HEALTH

Former pro baseball player opens up about life after addiction

Apr 2, 2019, 4:39 PM | Updated: 4:53 pm
baseball addiction dustin hawkins...
Dustin Hawkins, a former pro baseball player, is shown here hiking with his son, Bodee, in Island Park, Idaho. This is the type of practice Hawkins would consider to be spiritual work -- walking in nature while working on gratitude for the many blessings he has, including the blessing of spending time with his son. (Photo credit: Autumn Hawkins)
(Photo credit: Autumn Hawkins)

SALT LAKE CITY — An Ogden native who was drafted by the Houston Astros in 2002 before his star came shooting down to earth in the wake of addiction to drugs and alcohol is opening up about his story on the Project Recovery podcast.

Dustin Hawkins was a standout at Bonneville High School, earning a scholarship to Wichita State University to play baseball and earning a degree in exercise physiology there.

Just a few years later, however, Hawkins’ performance on the field was declining, he failed a drug test, and he got injured. Hawkins says he wasn’t surprised when the team cut him.

“They put a note on your locker, and you go in and they give you a plane ticket and fly you home,” Hawkins recalled.

At first, Hawkins wasn’t honest with friends and family about how and why he was released from professional baseball, saying he was relieved that an injury gave him an excuse to mask what was really happening.

“I had an excuse now to tell my hometown. ‘I got hurt.’ You know what I mean? ‘I got hurt. That’s the only reason I got released,'” Hawkins remembers saying. “And that’s not why I got released, you know? I was a drug addict. I was going to get released anyway… That’s what I believe.”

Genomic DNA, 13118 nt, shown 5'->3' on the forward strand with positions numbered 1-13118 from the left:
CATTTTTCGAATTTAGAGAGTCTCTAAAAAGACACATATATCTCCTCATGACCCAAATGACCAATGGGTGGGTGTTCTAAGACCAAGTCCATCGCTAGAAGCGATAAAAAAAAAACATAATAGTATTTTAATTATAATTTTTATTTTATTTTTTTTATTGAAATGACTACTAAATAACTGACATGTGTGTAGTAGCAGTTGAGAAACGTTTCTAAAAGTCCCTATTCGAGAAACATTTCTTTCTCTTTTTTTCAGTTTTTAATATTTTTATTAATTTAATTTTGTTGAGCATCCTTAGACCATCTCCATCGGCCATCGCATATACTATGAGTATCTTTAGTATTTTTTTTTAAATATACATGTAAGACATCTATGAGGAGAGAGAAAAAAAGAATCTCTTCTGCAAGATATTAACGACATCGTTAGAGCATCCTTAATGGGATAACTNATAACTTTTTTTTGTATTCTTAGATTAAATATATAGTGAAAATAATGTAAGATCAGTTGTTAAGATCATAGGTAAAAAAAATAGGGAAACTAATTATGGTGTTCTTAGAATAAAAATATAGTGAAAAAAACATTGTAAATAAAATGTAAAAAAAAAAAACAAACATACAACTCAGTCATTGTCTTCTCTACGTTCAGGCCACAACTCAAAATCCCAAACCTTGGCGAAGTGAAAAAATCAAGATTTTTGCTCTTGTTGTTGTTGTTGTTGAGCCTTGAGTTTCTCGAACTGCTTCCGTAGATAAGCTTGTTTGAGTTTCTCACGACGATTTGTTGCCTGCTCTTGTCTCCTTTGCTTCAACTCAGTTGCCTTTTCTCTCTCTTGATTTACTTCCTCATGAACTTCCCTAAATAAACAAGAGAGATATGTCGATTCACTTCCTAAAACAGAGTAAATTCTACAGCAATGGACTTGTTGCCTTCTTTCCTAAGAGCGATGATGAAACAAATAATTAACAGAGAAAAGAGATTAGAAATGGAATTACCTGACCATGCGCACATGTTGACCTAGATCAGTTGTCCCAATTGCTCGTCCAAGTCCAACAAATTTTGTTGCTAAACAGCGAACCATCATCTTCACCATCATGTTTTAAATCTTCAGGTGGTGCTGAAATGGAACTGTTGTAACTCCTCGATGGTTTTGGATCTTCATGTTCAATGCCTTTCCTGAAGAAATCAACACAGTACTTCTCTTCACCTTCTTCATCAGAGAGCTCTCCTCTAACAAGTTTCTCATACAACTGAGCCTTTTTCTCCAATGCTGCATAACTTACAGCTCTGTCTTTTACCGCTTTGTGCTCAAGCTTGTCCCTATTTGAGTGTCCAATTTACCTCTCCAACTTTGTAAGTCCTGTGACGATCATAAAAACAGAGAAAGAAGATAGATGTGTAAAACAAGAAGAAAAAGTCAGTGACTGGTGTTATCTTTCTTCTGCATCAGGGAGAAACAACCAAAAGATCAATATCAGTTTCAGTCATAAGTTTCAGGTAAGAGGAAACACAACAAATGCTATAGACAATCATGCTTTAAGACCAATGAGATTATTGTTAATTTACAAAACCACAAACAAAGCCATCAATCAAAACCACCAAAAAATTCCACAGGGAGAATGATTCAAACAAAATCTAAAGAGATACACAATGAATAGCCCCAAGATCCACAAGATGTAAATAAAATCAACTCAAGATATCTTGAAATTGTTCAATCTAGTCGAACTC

“Hawk,” as he is known to friends, tells KSL’s Project Recovery podcast that he had fooled himself into thinking he was doing great by using drugs to go both “up” and “down.”

“When you’re up and down like that, and your mood — it’s almost like you’re a different person in the morning and at practice, then at night, you’re a different person, leaning on alcohol and six Tylenol PMs,” Hawkins said. “Looking back, for sure – could I have been a much better baseball player? Absolutely.”

Hawkins says it took him a few more years to fully regain control of his life, with help from his family, his faith and a workout philosophy he calls WAR: Workout Addiction Recovery, which he launched in 2010.

Learn more about WAR, Hawkins’ own road to recovery and other resources for people looking to break the addiction cycle on the Project Recovery Podcast.

Resources for those suffering from addiction

Download Project Recovery Podcast

Project Recovery - Apple Podcasts  Project Recovery - Google Play

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